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Biden’s infrastructure bill requires carmakers to build tech that won’t let you drive drunk

president joe biden with hand outstretched

A lot of the news coverage surrounding the infrastructure bill President Biden signed last week focused on the political bickering in the lead-up to its passage. But there are plenty of arguably worthwhile provisions in the bill that haven’t gotten near the attention they should. A good example of this is a mandate for carmakers in support of the fight against drunk driving.

There’s always a chance this provision ends up watered down in the real world or delayed. But here’s what’s going on. Basically, the bill calls on the National Highway Traffic Safety Administration to prep final rules for what the technology should consist of over the next three years. After that, carmakers would have two more years to start putting the technology into production. However, the NHTSA, according to The Washinton Post, hasn’t always moved quickly when presented with new congressional deadlines. So, there’s an assumption that these timelines might crash headlong into circumstances that led to delays.

Biden infrastructure bill mandate for cars

Still, campaigners against drunk driving are positioning this as a big deal. And, in fact, the mandate builds on a foundation that already exists. Some states, for example, already require offenders to use a breathalyzer interlock for their car.

Another option, per The Post? “To rely on cameras that monitor drivers for signs they are impaired, building on systems that automakers are using to ensure people relying on driver assistance technologies don’t lose concentration.”

Certainly, this new mandate can’t come a moment too soon. Data from the NHTSA shows that more than 10,000 people died in car crashes in 2019 involving a driver impaired to some degree by alcohol. And a study by the Insurance Institute for Highway Safety has found that the technology mandated by the infrastructure bill could cut that number by 9,400 people a year. That would come once the technology is put into mainstream use, of course.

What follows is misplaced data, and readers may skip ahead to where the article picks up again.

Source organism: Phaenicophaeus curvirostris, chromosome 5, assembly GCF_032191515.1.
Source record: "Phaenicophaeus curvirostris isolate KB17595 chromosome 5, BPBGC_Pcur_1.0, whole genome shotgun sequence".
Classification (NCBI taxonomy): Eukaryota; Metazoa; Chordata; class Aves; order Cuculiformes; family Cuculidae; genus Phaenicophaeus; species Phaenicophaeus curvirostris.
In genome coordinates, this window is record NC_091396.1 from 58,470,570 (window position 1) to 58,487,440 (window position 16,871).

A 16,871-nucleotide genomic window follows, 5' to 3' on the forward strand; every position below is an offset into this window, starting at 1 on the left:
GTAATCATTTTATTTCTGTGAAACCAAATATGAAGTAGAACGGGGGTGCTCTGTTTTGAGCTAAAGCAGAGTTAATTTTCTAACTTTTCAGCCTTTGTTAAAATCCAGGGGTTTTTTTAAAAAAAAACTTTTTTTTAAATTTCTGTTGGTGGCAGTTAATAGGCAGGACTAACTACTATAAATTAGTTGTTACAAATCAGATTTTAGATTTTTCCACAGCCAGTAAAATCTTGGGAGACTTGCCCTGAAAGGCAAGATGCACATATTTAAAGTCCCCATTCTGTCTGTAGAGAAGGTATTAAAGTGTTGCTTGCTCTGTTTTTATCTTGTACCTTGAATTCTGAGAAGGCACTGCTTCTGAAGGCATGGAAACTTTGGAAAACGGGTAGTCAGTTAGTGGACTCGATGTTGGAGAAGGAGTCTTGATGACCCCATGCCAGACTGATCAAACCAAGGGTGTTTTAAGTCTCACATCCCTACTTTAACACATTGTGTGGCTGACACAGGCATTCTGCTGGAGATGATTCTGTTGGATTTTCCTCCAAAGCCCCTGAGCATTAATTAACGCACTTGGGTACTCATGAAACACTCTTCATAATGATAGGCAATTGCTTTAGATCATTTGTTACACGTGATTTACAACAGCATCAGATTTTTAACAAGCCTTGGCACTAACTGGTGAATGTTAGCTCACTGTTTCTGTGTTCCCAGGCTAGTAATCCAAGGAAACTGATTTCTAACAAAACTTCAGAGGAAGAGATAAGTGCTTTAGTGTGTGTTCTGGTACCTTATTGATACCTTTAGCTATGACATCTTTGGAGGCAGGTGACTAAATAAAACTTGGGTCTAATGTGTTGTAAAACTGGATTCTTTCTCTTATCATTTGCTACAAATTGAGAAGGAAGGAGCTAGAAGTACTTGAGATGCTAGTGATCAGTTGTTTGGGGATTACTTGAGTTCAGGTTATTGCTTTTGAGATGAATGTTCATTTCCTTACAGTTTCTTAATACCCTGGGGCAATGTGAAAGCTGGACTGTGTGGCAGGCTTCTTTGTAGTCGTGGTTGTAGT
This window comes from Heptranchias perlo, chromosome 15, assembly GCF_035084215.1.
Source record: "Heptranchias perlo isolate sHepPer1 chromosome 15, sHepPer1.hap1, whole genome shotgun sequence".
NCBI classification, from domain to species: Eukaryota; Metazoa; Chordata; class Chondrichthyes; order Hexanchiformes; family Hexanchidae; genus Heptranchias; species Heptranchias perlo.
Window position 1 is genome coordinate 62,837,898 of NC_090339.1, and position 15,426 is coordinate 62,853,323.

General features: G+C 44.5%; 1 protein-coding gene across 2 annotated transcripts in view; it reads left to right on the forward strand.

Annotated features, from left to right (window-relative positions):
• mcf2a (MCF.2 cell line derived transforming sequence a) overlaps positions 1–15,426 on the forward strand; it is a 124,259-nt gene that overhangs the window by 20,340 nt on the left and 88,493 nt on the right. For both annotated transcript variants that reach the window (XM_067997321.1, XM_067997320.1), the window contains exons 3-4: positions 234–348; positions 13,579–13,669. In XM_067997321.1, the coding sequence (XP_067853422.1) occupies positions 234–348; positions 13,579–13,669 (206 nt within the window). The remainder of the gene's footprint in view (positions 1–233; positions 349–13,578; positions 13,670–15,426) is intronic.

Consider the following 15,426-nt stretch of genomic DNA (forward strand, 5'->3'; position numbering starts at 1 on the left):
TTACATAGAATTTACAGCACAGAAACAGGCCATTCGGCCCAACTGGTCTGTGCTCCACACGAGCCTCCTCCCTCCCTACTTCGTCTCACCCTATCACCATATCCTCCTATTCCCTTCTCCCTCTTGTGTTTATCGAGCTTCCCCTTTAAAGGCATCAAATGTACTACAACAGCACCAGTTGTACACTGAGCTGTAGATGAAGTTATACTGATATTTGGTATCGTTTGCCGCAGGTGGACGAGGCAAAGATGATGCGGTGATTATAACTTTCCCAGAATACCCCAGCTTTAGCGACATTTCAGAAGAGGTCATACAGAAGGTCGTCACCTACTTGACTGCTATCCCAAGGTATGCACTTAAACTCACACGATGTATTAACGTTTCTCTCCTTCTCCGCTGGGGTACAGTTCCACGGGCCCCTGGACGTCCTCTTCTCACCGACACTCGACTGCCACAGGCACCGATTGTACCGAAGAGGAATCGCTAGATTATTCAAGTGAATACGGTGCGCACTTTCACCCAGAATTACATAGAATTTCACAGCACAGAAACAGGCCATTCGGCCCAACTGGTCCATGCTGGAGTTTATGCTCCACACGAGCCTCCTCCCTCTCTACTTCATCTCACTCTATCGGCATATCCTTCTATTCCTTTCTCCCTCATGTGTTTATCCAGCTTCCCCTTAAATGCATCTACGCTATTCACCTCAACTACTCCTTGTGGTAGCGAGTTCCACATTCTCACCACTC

What else is in the bill

There’s some speculation that the anti-drunk driving tech could focus on a system that detects a distracted driver. However, that would seemingly be a camera-based system and could likely provoke privacy concerns. But again, rules for all of this are still coming. For now, the mandate is in place that says something eventually needs to be in place.

The new infrastructure bill, meanwhile, obviously doesn’t stop at drunk driving either — in terms of new technologies and systems that it mandates in automobiles. Automatic braking for cars and large trucks is eventually going to be a widespread requirement, for example, thanks to this bill.

And here are two additional items worth mentioning:

  • Sort of along the lines of a new system that identifies the presence of a drunk driver, the bill also requires something else. It’s an in-vehicle alert of some kind to prevent children from being stuck inside a car on a hot day.
  • Also, the bill set aside money for road design. It specifically seeks to put a priority on keeping pedestrians and cyclists safe, rather than focusing on cars.

Andy is a reporter in Memphis who also contributes to outlets like Fast Company and The Guardian. When he’s not writing about technology, he can be found hunched protectively over his burgeoning collection of vinyl, as well as nursing his Whovianism and bingeing on a variety of TV shows you probably don’t like.




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